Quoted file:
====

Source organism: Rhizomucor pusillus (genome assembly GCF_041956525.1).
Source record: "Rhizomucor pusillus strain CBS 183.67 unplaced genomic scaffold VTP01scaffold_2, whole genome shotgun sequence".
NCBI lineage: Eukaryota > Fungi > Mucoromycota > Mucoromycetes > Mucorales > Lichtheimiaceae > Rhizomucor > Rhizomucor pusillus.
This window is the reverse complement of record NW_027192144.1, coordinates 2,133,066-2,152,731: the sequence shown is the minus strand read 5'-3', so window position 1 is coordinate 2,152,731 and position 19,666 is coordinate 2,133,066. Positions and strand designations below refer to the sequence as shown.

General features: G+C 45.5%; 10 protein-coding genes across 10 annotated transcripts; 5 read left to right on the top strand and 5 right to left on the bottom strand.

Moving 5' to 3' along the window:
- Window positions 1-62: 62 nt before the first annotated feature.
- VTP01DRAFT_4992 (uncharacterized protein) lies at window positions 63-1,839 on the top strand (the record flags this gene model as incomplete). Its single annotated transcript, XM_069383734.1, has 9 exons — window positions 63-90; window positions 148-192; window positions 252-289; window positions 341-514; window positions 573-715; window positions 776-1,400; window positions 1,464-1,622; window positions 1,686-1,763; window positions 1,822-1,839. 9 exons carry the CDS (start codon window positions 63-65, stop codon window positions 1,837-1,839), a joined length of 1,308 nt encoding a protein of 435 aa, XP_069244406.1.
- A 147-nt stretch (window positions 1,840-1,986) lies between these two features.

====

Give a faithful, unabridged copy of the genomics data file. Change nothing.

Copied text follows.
Source organism: Rhizomucor pusillus (genome assembly GCF_041956525.1).
Source record: "Rhizomucor pusillus strain CBS 183.67 unplaced genomic scaffold VTP01scaffold_2, whole genome shotgun sequence".
NCBI lineage: Eukaryota > Fungi > Mucoromycota > Mucoromycetes > Mucorales > Lichtheimiaceae > Rhizomucor > Rhizomucor pusillus.
This window is the reverse complement of record NW_027192144.1, coordinates 2,133,066-2,152,731: the sequence shown is the minus strand read 5'-3', so window position 1 is coordinate 2,152,731 and position 19,666 is coordinate 2,133,066. Positions and strand designations below refer to the sequence as shown.

General features: G+C 45.5%; 10 protein-coding genes across 10 annotated transcripts; 5 read left to right on the top strand and 5 right to left on the bottom strand.

Moving 5' to 3' along the window:
- Window positions 1-62: 62 nt before the first annotated feature.
- VTP01DRAFT_4992 (uncharacterized protein) lies at window positions 63-1,839 on the top strand (the record flags this gene model as incomplete). Its single annotated transcript, XM_069383734.1, has 9 exons — window positions 63-90; window positions 148-192; window positions 252-289; window positions 341-514; window positions 573-715; window positions 776-1,400; window positions 1,464-1,622; window positions 1,686-1,763; window positions 1,822-1,839. 9 exons carry the CDS (start codon window positions 63-65, stop codon window positions 1,837-1,839), a joined length of 1,308 nt encoding a protein of 435 aa, XP_069244406.1.
- A 147-nt stretch (window positions 1,840-1,986) lies between these two features.